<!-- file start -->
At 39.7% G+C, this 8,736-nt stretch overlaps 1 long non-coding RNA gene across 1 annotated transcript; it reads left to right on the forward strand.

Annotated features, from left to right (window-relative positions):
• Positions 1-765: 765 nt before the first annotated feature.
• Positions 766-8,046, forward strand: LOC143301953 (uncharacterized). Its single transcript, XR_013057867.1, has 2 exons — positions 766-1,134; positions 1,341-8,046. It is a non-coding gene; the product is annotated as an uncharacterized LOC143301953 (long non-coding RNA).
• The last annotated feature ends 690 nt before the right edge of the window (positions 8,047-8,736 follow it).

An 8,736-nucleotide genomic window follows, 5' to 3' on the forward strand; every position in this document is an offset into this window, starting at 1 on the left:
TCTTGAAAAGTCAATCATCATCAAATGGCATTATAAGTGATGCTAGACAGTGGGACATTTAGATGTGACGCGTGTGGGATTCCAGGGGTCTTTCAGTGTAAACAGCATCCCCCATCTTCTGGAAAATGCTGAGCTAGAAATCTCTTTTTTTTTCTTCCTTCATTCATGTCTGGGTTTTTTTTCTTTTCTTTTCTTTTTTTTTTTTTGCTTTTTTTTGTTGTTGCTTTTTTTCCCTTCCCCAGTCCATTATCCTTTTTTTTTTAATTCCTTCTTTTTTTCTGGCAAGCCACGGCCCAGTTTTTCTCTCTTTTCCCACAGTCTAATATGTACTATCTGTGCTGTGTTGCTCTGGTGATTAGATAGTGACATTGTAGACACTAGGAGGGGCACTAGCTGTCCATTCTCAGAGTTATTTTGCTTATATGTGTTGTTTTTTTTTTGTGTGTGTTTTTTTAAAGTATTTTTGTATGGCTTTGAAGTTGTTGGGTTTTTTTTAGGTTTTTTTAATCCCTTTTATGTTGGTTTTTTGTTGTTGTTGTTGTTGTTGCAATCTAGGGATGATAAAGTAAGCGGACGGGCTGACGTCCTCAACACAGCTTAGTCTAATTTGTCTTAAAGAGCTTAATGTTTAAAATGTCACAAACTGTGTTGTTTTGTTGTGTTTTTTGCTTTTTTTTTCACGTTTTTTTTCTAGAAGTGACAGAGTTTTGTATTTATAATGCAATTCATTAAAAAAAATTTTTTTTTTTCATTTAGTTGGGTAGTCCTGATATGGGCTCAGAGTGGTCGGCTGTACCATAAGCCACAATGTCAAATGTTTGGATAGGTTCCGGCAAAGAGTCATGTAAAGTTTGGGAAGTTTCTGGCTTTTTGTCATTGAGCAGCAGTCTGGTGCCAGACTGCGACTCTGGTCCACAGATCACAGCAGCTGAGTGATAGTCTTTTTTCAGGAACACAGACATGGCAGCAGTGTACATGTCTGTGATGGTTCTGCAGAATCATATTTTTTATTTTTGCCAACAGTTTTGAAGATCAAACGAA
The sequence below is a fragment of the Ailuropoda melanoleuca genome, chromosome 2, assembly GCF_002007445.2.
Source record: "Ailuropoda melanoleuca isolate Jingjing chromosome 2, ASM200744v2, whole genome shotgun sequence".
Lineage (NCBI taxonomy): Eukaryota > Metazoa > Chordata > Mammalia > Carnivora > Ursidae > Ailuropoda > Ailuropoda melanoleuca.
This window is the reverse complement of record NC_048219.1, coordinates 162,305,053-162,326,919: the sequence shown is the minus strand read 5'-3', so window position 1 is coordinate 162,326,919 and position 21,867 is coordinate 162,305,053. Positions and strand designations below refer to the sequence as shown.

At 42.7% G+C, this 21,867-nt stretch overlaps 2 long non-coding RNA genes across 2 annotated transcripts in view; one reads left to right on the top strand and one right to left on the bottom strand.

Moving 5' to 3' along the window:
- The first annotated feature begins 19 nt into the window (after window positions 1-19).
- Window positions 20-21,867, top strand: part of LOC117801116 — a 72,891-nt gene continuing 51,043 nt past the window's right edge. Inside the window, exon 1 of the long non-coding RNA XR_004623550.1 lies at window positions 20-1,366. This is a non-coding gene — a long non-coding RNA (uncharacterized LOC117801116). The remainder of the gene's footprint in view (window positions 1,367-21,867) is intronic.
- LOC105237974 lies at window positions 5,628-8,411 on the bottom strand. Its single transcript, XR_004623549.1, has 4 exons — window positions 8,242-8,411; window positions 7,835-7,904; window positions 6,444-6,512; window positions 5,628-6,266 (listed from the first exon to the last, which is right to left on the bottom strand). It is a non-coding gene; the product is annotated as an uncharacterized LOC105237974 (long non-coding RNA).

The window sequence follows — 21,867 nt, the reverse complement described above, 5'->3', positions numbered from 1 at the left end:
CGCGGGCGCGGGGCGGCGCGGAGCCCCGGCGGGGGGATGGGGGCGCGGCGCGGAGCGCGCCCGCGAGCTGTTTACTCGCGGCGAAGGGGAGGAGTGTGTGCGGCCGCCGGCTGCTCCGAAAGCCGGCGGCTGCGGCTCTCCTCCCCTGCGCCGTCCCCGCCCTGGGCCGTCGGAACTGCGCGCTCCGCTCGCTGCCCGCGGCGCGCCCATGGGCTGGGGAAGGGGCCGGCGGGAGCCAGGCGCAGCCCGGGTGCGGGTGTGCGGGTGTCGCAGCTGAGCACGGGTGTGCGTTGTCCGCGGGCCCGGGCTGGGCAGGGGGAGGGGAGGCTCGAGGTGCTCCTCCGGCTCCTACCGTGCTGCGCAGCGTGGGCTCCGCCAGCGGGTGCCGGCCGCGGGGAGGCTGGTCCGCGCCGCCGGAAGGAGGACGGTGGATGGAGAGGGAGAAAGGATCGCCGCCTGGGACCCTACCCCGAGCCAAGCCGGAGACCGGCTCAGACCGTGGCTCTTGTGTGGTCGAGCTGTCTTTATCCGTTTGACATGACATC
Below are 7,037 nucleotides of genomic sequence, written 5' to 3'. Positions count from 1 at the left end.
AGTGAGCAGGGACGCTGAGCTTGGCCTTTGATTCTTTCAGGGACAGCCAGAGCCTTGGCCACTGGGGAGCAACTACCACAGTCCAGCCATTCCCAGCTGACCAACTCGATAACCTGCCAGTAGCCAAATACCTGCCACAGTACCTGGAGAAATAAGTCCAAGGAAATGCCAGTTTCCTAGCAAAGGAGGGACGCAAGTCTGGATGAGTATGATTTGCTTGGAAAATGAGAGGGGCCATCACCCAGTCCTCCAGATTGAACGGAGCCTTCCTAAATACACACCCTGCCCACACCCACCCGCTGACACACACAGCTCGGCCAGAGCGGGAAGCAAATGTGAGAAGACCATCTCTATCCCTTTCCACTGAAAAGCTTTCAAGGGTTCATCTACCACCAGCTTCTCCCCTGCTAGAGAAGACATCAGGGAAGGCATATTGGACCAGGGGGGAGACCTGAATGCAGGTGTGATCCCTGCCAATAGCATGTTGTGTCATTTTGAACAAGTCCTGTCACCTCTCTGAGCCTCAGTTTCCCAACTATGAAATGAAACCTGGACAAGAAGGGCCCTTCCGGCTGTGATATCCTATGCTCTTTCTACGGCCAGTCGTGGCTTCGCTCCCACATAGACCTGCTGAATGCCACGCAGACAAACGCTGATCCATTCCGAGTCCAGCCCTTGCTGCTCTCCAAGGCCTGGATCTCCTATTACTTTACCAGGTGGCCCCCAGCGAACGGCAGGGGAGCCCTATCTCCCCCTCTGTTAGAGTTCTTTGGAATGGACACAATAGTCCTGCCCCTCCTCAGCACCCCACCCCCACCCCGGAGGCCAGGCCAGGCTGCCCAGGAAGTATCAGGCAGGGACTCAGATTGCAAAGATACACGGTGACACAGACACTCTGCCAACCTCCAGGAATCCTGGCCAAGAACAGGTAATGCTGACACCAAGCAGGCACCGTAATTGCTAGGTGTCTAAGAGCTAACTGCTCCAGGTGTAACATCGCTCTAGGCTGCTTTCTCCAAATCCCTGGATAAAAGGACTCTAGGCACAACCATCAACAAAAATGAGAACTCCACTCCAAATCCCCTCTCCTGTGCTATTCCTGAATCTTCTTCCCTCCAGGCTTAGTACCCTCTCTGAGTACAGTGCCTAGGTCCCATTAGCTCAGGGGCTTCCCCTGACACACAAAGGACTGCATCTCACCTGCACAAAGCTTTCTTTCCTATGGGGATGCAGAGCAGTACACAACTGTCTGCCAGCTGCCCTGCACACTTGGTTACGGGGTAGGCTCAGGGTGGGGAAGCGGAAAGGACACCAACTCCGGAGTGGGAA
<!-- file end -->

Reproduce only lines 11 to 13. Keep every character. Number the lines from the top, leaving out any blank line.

This window is the reverse complement of record NC_048219.1, coordinates 162,305,053-162,326,919: the sequence shown is the minus strand read 5'-3', so window position 1 is coordinate 162,326,919 and position 21,867 is coordinate 162,305,053. Positions and strand designations below refer to the sequence as shown.

At 42.7% G+C, this 21,867-nt stretch overlaps 2 long non-coding RNA genes across 2 annotated transcripts in view; one reads left to right on the top strand and one right to left on the bottom strand.

Moving 5' to 3' along the window: